Thursday, March 26, 2015

Improve Your Image While Preserving Cash

How often does a client ask to borrow money?  Maybe they requested to pay over time, or asked you for terms, or wanted to pay a small deposit with the balance in 30 days, or bugged you in any way to receive your goods and services before they paid in full.

A Credit Screen

Last week I wrote about how you pay interest forever on bad debts.  This week I want to offer a simple way to limit client borrowing while virtually preventing bad debts.  As a side benefit, you'll project a more professional and corporate image, letting your clients know you're serious about your business.  This technique identifies deadbeat clients without robbing them of their dignity.  In fact, rolling out this neat trick stops deadbeat clients in their tracks .

What is this trick?  A credit app.  Referring to your credit department projects credibility and stability while preserving your cash flow.  It lets your customers know you take credit seriously.

But this process powerfully deters deadbeats. 

Suppose a client has asked you - or one of your sales reps - to extend credit.  Instead of hemming and hawing, smile sweetly and reply "Of course.  I'd be happy to send you a credit app.  It usually takes two weeks to get a response back from our credit department once you return it.  When we get that back we'll know the terms they approve.  Until then, we're happy to continue doing business on a cash basis."

Identify Deadbeat Clients

What happens now?  If the customer has bad history with other suppliers, they'll drop their request immediately and never bring it up again.  They don't want you discovering they're a deadbeat.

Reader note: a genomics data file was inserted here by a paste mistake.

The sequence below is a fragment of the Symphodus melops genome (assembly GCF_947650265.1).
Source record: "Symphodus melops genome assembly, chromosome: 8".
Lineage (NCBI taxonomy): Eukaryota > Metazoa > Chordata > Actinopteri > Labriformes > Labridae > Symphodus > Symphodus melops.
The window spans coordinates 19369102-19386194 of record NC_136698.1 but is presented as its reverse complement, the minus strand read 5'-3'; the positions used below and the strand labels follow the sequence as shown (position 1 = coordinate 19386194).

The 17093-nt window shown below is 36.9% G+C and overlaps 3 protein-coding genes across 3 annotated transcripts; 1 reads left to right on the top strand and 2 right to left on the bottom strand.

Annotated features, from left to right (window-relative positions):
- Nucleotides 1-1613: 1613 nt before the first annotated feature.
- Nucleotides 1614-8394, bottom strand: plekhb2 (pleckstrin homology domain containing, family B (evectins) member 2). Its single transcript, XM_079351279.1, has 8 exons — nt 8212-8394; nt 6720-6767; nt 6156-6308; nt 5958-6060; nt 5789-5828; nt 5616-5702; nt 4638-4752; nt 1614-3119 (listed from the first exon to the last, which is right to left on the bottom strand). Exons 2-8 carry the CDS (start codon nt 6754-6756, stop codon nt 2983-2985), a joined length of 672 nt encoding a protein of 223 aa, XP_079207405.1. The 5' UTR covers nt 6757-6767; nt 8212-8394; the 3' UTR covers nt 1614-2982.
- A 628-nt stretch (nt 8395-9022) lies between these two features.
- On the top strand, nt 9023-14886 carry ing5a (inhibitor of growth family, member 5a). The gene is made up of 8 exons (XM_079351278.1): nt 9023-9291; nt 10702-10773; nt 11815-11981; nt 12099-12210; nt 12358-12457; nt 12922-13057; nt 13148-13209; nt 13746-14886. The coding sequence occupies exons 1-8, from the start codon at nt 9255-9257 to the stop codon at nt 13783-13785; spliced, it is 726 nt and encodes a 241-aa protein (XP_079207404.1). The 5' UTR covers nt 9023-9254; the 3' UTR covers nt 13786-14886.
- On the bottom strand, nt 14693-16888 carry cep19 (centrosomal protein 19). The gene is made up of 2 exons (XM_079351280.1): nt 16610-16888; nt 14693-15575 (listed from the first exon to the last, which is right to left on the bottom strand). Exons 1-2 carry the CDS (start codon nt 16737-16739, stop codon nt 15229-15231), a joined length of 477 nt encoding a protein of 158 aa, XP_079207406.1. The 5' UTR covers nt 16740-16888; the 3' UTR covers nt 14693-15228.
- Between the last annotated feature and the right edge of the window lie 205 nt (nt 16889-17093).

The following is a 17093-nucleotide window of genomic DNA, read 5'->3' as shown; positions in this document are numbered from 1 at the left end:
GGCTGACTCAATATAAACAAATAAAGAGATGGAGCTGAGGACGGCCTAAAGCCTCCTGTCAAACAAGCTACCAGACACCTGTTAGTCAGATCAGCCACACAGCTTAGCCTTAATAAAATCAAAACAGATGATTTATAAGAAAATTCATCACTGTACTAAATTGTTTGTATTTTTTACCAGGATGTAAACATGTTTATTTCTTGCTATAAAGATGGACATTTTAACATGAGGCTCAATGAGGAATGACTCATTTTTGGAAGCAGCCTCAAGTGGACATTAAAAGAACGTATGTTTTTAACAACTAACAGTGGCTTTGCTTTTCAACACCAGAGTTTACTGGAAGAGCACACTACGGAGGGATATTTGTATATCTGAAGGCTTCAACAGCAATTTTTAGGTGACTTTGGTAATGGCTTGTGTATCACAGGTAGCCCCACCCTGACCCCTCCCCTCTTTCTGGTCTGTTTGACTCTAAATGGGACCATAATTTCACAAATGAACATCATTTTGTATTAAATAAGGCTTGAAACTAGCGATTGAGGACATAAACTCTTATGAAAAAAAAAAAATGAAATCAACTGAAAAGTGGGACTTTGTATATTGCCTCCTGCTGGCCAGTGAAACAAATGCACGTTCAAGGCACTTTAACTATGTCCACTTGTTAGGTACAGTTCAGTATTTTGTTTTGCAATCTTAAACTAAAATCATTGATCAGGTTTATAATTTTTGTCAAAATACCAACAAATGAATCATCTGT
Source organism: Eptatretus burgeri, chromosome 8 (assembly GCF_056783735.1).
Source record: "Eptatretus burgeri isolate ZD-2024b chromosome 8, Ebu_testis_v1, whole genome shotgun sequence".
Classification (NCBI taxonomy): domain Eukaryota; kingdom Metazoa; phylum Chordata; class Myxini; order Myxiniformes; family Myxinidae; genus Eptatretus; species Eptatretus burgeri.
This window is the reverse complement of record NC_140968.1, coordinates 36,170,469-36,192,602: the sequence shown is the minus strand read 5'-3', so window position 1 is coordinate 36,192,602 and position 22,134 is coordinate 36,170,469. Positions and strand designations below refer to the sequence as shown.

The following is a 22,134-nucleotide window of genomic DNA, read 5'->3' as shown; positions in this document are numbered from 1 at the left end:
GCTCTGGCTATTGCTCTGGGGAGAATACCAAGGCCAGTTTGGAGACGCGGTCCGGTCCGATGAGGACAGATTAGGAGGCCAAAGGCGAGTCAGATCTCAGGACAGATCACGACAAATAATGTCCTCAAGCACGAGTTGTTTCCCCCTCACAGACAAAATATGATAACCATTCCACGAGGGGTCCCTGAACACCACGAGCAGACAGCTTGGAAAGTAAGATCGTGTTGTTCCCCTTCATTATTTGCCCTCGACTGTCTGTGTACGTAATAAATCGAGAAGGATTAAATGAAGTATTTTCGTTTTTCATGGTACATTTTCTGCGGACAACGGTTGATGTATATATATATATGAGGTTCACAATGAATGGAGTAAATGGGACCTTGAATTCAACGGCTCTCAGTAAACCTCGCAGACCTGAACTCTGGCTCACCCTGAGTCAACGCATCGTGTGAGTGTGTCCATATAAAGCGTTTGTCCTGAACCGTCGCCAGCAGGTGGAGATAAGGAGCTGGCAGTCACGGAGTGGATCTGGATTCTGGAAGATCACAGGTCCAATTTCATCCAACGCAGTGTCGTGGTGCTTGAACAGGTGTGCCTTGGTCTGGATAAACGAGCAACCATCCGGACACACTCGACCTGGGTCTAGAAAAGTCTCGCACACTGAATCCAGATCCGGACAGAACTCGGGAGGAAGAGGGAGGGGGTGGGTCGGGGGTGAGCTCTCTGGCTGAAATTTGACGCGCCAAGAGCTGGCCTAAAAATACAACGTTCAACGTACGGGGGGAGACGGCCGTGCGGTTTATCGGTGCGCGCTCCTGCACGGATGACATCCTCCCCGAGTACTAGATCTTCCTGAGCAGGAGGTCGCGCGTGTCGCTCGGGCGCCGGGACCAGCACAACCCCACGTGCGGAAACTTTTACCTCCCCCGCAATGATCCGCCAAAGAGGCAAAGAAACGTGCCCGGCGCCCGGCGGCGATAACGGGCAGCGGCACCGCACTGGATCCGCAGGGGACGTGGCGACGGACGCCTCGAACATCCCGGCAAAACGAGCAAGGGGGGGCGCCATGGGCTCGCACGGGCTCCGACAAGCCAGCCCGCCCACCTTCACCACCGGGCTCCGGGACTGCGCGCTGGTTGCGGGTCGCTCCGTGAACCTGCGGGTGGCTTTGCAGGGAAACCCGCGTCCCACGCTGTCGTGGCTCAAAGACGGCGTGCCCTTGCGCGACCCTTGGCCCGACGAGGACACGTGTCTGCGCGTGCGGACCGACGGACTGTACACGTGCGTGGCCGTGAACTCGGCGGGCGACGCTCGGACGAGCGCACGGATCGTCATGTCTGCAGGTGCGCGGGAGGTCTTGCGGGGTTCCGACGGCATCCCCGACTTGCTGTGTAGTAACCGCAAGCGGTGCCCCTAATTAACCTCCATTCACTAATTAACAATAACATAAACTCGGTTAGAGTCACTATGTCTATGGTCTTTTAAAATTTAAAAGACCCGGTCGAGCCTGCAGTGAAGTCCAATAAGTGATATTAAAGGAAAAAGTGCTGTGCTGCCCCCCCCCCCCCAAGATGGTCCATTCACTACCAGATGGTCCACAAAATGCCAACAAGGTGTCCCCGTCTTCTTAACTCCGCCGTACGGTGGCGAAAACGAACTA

If they're on good credit terms with other suppliers, they'll likely ask you for the form.  Then you'll have two weeks to run a credit check and I recommend you do it.  Then you can make a decision.

This turns around an uncomfortable moment into an image-building measure.  Most clients will view this
little bit of bureaucracy favorably.  It alludes to a larger and more stable organization than they thought which gives you power.  Of course, they don't need to know you are the head of the credit department.

Do you accept credit cards at your business?  How do you handle it when a client hands you a card and asks to charge a trivial amount?  Do you have a minimum purchase, a surcharge, or do you eat the fees?  The first two methods piss off the customer and the last pisses you off.  Next week I'll share a way to use credit card purchases to improve customer service while adding profit to your bottom line.  And in a future post I'll share how to flip around the Cash Conversion Cycle to make you more money.  It's another ingenious tip from your Business Doctor.  Until then,


Do you have bad debt?  Can you see how this technique could help?  Let me know your thoughts by leaving a comment.

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